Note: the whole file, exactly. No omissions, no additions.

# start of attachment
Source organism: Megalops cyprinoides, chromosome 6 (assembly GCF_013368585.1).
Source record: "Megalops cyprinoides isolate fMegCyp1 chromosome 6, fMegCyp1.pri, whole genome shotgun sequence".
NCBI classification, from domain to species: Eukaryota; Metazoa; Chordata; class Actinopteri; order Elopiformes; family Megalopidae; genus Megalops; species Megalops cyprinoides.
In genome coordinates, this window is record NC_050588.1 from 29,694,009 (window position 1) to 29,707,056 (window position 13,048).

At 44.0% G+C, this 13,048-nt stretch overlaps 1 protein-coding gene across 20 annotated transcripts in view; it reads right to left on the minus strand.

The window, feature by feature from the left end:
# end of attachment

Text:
Source organism: Megalops cyprinoides, chromosome 6 (assembly GCF_013368585.1).
Source record: "Megalops cyprinoides isolate fMegCyp1 chromosome 6, fMegCyp1.pri, whole genome shotgun sequence".
NCBI classification, from domain to species: Eukaryota; Metazoa; Chordata; class Actinopteri; order Elopiformes; family Megalopidae; genus Megalops; species Megalops cyprinoides.
In genome coordinates, this window is record NC_050588.1 from 29,694,009 (window position 1) to 29,707,056 (window position 13,048).

At 44.0% G+C, this 13,048-nt stretch overlaps 1 protein-coding gene across 20 annotated transcripts in view; it reads right to left on the minus strand.

The window, feature by feature from the left end: